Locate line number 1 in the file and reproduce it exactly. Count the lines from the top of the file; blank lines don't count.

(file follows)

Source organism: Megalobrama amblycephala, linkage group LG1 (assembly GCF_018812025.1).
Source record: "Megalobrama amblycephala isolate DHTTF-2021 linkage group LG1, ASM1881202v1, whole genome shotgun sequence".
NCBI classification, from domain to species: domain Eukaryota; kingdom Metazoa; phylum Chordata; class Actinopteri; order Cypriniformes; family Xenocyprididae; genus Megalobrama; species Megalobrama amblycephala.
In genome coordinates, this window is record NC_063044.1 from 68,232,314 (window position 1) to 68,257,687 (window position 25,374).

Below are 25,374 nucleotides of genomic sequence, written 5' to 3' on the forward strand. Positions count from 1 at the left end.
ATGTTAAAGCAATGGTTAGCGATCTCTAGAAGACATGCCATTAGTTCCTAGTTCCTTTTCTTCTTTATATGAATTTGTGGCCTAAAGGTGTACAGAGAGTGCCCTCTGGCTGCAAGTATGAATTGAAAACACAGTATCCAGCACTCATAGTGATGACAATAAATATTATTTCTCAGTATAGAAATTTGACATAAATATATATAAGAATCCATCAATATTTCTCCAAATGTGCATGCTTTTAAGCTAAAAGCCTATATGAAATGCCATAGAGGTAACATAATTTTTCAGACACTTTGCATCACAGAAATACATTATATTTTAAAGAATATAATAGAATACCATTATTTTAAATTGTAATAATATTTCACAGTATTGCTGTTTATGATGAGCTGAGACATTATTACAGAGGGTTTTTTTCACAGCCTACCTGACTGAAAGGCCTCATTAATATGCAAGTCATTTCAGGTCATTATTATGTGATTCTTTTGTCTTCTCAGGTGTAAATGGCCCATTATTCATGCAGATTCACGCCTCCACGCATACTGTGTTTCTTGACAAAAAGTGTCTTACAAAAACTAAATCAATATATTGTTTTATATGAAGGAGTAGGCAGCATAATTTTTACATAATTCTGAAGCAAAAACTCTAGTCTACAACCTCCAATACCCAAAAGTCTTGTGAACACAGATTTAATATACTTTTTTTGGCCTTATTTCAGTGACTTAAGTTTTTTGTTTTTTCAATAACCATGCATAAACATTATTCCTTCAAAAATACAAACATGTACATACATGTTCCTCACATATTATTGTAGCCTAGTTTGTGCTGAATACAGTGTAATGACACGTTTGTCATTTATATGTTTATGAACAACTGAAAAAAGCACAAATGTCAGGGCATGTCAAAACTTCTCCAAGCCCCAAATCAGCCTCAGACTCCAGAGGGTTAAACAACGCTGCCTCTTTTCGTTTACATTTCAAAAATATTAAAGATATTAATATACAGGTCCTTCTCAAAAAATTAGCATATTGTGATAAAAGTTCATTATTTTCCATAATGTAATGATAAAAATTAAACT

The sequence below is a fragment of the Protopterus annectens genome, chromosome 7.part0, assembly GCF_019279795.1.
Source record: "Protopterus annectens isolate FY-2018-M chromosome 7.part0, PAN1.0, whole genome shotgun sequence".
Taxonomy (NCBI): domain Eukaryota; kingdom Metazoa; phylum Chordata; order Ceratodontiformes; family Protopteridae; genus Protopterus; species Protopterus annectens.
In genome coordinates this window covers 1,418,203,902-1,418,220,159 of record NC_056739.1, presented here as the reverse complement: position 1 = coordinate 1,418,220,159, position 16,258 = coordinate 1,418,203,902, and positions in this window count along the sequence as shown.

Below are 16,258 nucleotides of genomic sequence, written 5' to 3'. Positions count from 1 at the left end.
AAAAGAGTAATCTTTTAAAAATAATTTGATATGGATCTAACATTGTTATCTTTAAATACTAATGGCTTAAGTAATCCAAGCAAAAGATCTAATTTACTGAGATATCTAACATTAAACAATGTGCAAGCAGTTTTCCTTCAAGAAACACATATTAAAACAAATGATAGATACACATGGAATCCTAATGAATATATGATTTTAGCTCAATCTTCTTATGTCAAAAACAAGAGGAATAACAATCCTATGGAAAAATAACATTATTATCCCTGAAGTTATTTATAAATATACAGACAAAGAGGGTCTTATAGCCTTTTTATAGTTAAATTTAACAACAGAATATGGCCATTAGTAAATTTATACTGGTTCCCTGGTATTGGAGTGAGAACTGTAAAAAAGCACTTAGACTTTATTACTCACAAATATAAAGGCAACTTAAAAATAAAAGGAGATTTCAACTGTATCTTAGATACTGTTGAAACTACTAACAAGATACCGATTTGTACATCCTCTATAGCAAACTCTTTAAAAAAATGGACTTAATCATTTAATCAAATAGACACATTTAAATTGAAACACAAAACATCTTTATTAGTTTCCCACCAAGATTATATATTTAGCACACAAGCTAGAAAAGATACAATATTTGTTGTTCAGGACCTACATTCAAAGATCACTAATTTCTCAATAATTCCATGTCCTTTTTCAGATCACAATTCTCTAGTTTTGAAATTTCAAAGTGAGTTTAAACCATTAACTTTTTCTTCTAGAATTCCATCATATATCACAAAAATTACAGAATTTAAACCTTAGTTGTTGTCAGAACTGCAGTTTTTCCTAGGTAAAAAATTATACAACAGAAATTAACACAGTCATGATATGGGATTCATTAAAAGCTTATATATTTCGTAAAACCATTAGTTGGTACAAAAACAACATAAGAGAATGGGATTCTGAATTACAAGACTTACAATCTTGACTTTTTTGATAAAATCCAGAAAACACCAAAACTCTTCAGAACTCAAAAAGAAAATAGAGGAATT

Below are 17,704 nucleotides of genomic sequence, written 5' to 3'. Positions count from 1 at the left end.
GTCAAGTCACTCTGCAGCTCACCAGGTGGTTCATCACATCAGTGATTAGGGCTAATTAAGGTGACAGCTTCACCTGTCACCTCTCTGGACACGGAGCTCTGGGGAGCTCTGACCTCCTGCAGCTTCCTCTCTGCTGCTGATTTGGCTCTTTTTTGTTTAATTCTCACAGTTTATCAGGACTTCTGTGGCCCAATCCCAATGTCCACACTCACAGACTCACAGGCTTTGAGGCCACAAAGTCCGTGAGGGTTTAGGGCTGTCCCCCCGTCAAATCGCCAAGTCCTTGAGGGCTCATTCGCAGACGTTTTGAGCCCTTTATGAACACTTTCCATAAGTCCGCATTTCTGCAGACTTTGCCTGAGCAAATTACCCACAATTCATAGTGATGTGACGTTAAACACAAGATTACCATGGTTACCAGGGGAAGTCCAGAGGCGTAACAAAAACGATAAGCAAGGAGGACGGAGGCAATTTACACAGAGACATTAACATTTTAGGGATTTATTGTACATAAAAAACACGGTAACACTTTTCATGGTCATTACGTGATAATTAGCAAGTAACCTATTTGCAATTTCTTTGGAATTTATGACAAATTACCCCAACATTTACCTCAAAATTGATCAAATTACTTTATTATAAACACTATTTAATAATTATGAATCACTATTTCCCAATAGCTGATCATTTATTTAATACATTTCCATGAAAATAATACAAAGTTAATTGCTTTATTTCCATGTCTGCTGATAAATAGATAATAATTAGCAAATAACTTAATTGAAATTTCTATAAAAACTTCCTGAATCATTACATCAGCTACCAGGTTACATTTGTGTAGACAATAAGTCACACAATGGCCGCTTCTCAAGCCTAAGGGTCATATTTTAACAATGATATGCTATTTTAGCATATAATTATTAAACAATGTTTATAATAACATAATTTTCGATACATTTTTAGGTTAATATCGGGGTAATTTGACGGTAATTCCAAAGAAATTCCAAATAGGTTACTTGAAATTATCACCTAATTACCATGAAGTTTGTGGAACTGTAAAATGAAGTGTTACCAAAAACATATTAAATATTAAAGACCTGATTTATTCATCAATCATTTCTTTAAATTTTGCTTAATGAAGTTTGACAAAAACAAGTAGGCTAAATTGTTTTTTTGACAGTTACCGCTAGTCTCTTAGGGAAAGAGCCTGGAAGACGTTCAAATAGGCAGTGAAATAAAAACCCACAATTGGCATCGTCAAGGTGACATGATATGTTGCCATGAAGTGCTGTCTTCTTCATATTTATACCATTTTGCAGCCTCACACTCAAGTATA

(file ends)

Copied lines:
Source organism: Megalobrama amblycephala, linkage group LG1 (assembly GCF_018812025.1).